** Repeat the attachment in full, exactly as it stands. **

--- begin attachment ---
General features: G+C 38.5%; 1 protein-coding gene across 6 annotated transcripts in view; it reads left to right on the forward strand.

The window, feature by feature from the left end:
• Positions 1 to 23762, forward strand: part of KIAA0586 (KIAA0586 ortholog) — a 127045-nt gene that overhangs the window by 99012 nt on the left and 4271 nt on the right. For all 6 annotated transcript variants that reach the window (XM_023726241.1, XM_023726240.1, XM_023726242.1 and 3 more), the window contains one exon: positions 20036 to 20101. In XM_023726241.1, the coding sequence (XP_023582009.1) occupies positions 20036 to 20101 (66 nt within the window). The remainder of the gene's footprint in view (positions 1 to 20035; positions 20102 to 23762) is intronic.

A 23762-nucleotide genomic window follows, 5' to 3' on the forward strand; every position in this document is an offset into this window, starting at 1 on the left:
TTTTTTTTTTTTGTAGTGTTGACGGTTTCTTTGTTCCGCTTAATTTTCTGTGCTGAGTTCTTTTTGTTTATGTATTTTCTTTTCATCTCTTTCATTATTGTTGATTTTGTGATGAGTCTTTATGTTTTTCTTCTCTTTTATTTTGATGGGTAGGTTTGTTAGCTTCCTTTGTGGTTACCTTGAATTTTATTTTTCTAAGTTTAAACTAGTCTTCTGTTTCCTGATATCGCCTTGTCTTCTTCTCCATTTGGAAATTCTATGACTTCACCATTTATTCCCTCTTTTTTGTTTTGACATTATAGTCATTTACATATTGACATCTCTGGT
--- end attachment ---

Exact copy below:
General features: G+C 38.5%; 1 protein-coding gene across 6 annotated transcripts in view; it reads left to right on the forward strand.

The window, feature by feature from the left end:
• Positions 1 to 23762, forward strand: part of KIAA0586 (KIAA0586 ortholog) — a 127045-nt gene that overhangs the window by 99012 nt on the left and 4271 nt on the right. For all 6 annotated transcript variants that reach the window (XM_023726241.1, XM_023726240.1, XM_023726242.1 and 3 more), the window contains one exon: positions 20036 to 20101. In XM_023726241.1, the coding sequence (XP_023582009.1) occupies positions 20036 to 20101 (66 nt within the window). The remainder of the gene's footprint in view (positions 1 to 20035; positions 20102 to 23762) is intronic.

A 23762-nucleotide genomic window follows, 5' to 3' on the forward strand; every position in this document is an offset into this window, starting at 1 on the left:
TTTTTTTTTTTTGTAGTGTTGACGGTTTCTTTGTTCCGCTTAATTTTCTGTGCTGAGTTCTTTTTGTTTATGTATTTTCTTTTCATCTCTTTCATTATTGTTGATTTTGTGATGAGTCTTTATGTTTTTCTTCTCTTTTATTTTGATGGGTAGGTTTGTTAGCTTCCTTTGTGGTTACCTTGAATTTTATTTTTCTAAGTTTAAACTAGTCTTCTGTTTCCTGATATCGCCTTGTCTTCTTCTCCATTTGGAAATTCTATGACTTCACCATTTATTCCCTCTTTTTTGTTTTGACATTATAGTCATTTACATATTGACATCTCTGGT